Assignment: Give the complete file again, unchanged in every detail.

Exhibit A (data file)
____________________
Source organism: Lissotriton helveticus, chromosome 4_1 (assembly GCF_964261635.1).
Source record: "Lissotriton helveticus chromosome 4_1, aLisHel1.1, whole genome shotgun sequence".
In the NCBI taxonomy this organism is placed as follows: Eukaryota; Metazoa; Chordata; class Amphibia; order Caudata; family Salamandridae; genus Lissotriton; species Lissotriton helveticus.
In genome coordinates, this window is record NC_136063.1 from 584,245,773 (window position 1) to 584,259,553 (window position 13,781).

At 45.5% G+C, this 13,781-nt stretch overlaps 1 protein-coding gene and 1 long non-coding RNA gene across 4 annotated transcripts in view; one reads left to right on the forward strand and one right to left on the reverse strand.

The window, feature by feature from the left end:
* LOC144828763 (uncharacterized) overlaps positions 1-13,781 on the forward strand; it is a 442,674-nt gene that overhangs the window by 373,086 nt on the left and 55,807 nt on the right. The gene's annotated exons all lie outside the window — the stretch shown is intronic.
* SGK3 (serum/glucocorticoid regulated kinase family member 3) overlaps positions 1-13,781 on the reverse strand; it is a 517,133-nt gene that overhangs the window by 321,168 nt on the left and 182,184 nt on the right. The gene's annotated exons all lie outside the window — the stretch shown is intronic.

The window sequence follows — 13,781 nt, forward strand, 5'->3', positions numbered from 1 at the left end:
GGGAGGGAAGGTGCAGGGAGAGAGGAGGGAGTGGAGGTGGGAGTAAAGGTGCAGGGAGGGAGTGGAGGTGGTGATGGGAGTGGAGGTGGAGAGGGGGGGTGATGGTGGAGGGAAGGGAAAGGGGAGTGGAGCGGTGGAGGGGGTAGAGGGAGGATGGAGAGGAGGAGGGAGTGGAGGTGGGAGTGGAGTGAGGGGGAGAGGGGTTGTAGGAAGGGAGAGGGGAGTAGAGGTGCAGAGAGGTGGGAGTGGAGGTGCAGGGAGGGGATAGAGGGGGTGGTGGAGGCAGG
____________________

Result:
Source organism: Lissotriton helveticus, chromosome 4_1 (assembly GCF_964261635.1).
Source record: "Lissotriton helveticus chromosome 4_1, aLisHel1.1, whole genome shotgun sequence".
In the NCBI taxonomy this organism is placed as follows: Eukaryota; Metazoa; Chordata; class Amphibia; order Caudata; family Salamandridae; genus Lissotriton; species Lissotriton helveticus.
In genome coordinates, this window is record NC_136063.1 from 584,245,773 (window position 1) to 584,259,553 (window position 13,781).

At 45.5% G+C, this 13,781-nt stretch overlaps 1 protein-coding gene and 1 long non-coding RNA gene across 4 annotated transcripts in view; one reads left to right on the forward strand and one right to left on the reverse strand.

The window, feature by feature from the left end:
* LOC144828763 (uncharacterized) overlaps positions 1-13,781 on the forward strand; it is a 442,674-nt gene that overhangs the window by 373,086 nt on the left and 55,807 nt on the right. The gene's annotated exons all lie outside the window — the stretch shown is intronic.
* SGK3 (serum/glucocorticoid regulated kinase family member 3) overlaps positions 1-13,781 on the reverse strand; it is a 517,133-nt gene that overhangs the window by 321,168 nt on the left and 182,184 nt on the right. The gene's annotated exons all lie outside the window — the stretch shown is intronic.

The window sequence follows — 13,781 nt, forward strand, 5'->3', positions numbered from 1 at the left end:
GGGAGGGAAGGTGCAGGGAGAGAGGAGGGAGTGGAGGTGGGAGTAAAGGTGCAGGGAGGGAGTGGAGGTGGTGATGGGAGTGGAGGTGGAGAGGGGGGGTGATGGTGGAGGGAAGGGAAAGGGGAGTGGAGCGGTGGAGGGGGTAGAGGGAGGATGGAGAGGAGGAGGGAGTGGAGGTGGGAGTGGAGTGAGGGGGAGAGGGGTTGTAGGAAGGGAGAGGGGAGTAGAGGTGCAGAGAGGTGGGAGTGGAGGTGCAGGGAGGGGATAGAGGGGGTGGTGGAGGCAGG